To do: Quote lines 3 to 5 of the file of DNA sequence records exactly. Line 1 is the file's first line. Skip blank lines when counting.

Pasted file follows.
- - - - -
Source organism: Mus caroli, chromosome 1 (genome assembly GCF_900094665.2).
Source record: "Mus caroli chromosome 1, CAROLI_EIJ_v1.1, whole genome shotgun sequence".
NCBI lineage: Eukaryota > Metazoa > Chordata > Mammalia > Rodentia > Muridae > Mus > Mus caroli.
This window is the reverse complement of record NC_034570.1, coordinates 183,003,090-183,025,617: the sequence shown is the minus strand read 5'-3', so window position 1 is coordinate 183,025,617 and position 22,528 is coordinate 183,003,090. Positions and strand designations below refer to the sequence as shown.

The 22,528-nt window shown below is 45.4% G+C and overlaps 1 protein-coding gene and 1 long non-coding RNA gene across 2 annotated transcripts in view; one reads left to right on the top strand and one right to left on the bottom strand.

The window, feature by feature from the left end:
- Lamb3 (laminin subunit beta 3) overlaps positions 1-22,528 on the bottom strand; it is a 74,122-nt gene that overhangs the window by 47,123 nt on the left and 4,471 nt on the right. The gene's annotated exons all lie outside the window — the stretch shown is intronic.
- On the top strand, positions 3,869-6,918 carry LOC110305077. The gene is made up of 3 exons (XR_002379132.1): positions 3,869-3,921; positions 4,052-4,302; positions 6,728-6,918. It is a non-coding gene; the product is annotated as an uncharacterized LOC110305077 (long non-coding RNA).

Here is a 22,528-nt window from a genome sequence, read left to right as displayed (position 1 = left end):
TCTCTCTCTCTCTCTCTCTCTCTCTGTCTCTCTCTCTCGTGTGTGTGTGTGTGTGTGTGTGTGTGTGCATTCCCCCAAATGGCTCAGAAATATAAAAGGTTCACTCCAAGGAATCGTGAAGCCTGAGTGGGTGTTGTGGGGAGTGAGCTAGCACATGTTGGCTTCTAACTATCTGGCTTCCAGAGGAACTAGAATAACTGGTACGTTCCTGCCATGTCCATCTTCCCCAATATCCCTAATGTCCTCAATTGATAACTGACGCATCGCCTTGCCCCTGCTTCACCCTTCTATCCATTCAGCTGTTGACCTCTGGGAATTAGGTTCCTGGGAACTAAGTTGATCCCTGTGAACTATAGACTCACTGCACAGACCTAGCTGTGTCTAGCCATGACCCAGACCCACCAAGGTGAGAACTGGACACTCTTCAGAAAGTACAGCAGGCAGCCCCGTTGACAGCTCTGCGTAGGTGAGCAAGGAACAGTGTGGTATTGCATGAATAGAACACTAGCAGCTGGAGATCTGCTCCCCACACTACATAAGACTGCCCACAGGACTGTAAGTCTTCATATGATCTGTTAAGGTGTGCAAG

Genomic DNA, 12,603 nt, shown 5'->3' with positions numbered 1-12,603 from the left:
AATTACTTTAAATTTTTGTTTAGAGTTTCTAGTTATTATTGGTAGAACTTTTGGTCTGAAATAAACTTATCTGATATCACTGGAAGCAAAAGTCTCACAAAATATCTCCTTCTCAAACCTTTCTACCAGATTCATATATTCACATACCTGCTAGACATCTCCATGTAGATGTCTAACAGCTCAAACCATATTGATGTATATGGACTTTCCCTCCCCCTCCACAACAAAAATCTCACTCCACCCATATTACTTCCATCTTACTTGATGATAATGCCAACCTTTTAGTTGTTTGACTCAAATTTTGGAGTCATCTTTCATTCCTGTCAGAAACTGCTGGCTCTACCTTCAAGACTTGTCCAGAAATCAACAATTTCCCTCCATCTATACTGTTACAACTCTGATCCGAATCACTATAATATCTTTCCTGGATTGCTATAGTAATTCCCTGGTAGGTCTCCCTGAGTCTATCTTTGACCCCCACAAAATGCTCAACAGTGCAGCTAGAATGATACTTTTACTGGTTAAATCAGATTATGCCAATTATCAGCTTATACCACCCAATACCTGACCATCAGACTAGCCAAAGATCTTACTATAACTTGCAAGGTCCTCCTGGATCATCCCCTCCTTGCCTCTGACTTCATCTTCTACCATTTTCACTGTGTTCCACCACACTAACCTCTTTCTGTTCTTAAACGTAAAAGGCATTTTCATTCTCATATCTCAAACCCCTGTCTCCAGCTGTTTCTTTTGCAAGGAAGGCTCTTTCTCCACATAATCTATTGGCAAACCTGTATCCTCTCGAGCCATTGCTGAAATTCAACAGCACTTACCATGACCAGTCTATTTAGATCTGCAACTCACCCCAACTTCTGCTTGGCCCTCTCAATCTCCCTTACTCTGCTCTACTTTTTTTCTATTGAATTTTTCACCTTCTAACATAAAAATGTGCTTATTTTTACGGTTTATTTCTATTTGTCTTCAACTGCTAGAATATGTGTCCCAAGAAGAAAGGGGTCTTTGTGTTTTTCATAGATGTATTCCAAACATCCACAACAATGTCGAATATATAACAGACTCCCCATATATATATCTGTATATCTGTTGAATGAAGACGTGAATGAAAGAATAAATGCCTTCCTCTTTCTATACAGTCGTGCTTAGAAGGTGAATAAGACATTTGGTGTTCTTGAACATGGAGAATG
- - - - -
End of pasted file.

NCBI lineage: Eukaryota > Metazoa > Chordata > Mammalia > Rodentia > Muridae > Mus > Mus caroli.
This window is the reverse complement of record NC_034570.1, coordinates 183,003,090-183,025,617: the sequence shown is the minus strand read 5'-3', so window position 1 is coordinate 183,025,617 and position 22,528 is coordinate 183,003,090. Positions and strand designations below refer to the sequence as shown.

The 22,528-nt window shown below is 45.4% G+C and overlaps 1 protein-coding gene and 1 long non-coding RNA gene across 2 annotated transcripts in view; one reads left to right on the top strand and one right to left on the bottom strand.